The European Securities and Markets Authority (ESMA) has confirmed it will further delay the implementation of the Central Securities Depositories Regulation (CSDR) settlement discipline regime (SDR) until 1 February 2022 due to Covid-19.
In its final report on draft regulatory technical standards (RTS), the European regulator highlighted the “severe impact” of the ongoing pandemic on the overall deployment of regulatory and IT projects by central securities depositories (CSDs) and their participants as well as by other financial market infrastructures.
ESMA noted it would be “extremely difficult” for market stakeholders to comply with the requirements of the RTS on settlement discipline by 1 February 2021.
This RTS covers measures to prevent and address settlement fails including rules for the trade allocation and confirmation process; cash penalties on failed transactions; mandatory buy-ins; and monitoring and reporting of settlement fails.
The move was mooted in July by ESMA who said it was working on a proposal for a possible additional delay. This was partly due to persistent lobbying efforts by industry groups who have repeatedly voiced concerns regarding the mandatory buy-in regime.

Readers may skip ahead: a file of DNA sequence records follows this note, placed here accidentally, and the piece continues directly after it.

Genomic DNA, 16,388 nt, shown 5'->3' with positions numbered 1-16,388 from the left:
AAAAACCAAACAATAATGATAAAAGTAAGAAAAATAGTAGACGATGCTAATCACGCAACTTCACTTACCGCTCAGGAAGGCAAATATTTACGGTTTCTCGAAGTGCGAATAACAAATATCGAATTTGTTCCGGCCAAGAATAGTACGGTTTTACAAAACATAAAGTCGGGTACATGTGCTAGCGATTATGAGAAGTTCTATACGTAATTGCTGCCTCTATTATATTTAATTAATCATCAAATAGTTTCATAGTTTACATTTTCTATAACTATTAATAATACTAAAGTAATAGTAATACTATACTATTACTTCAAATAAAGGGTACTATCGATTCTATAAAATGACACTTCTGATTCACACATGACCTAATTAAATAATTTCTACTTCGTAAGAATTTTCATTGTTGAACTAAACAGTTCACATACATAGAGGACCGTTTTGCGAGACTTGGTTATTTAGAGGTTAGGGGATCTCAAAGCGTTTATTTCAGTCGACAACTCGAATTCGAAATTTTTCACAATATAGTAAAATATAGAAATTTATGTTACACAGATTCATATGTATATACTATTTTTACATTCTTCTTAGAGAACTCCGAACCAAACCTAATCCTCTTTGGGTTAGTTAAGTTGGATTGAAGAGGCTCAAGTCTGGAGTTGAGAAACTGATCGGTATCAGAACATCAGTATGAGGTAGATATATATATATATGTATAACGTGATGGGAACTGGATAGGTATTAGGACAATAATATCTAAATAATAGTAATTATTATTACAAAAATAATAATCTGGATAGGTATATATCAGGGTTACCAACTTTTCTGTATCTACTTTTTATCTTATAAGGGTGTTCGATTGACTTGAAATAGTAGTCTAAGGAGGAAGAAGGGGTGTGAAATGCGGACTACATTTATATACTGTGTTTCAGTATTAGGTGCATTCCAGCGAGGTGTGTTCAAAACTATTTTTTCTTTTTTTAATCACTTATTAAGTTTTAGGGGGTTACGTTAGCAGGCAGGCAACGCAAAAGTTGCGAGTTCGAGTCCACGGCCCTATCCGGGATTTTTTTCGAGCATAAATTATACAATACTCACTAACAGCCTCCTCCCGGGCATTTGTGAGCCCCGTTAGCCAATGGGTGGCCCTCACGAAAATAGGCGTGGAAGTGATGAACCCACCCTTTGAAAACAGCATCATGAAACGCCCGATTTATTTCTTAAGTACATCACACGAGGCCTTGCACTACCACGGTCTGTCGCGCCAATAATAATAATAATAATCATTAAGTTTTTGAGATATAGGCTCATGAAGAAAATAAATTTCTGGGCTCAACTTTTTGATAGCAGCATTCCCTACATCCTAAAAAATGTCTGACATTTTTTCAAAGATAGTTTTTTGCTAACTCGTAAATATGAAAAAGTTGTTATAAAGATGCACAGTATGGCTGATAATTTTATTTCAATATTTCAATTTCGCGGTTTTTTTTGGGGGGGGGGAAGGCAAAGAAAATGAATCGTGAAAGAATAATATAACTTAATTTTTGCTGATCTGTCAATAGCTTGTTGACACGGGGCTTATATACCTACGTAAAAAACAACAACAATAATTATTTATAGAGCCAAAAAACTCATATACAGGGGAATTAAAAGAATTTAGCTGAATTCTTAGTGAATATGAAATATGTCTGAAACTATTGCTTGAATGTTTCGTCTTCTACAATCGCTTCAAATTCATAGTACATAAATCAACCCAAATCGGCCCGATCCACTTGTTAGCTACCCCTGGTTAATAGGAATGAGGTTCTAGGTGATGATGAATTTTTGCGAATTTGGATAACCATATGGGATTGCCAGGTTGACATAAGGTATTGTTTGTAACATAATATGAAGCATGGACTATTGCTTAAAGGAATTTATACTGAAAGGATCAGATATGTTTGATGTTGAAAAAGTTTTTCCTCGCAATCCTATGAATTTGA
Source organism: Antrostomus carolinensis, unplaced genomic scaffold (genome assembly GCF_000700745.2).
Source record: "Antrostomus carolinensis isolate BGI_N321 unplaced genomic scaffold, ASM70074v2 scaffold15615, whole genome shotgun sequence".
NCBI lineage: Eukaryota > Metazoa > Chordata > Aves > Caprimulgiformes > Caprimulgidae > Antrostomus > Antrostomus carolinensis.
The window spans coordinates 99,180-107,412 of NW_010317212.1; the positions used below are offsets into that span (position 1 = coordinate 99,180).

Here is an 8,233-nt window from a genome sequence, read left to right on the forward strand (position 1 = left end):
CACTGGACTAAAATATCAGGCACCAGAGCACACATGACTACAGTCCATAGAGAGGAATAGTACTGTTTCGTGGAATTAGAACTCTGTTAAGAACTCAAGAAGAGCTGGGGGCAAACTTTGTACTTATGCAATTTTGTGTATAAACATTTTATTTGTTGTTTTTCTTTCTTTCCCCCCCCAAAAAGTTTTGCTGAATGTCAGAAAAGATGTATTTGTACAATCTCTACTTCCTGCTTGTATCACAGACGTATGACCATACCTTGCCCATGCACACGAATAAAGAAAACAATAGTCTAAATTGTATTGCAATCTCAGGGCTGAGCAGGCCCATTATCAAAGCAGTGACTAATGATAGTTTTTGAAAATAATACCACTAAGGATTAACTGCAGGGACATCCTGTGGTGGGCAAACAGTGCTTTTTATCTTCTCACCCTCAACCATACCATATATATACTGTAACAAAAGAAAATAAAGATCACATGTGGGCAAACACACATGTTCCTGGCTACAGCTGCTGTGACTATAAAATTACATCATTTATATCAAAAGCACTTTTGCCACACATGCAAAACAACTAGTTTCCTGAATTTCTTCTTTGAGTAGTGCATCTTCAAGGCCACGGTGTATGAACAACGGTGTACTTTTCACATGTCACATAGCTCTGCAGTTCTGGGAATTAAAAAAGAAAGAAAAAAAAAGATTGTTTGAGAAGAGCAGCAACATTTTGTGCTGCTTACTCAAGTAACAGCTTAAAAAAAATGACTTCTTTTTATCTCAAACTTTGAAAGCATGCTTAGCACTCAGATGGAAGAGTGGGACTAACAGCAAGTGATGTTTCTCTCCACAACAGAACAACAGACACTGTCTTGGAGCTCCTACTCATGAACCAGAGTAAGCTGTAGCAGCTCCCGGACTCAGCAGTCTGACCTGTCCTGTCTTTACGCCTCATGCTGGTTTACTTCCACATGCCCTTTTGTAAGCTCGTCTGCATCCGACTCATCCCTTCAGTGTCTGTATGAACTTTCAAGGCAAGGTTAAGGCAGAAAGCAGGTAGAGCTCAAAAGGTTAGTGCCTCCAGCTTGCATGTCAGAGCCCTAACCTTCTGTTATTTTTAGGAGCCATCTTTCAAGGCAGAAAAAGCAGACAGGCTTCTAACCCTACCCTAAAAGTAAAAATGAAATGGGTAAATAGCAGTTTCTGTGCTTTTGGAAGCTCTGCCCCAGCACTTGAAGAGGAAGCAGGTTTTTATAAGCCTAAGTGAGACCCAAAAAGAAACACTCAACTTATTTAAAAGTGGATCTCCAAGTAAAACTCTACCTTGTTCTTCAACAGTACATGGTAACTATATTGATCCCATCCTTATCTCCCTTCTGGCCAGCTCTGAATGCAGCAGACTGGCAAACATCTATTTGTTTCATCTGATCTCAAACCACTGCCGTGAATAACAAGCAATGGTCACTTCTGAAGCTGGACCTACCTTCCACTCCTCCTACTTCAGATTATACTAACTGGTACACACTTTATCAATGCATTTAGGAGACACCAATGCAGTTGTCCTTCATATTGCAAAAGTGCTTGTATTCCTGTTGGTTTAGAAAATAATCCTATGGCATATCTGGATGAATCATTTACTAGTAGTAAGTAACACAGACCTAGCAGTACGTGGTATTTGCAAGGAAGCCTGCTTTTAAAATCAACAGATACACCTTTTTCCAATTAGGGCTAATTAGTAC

Their main concerns are that this would significantly damage market liquidity and the participants it is meant to protect.
In fact, intense lobbying led to the extension of a delay even before the virus took hold. Earlier in the year, the watchdog moved the deadline by six months to 1 February 2021 after it received a collective letter from several trade groups calling for a phased in approach to SDR.
The Association for Financial Markets in Europe (AFME), the Investment Association (IA), the International Capital Market Association (ICMA), the Alternative Investment Management Association (AIMA), and the International Securities Lending Association (ISLA) among others, wrote, asking for more time to make the necessary IT system changes, to develop and update the relevant ISO messages, and to incorporate the legal arrangements.
If all goes according to the current plan, the RTS will be endorsed by the European Commission and then subject to the non-objection of the European Parliament and of the European Council.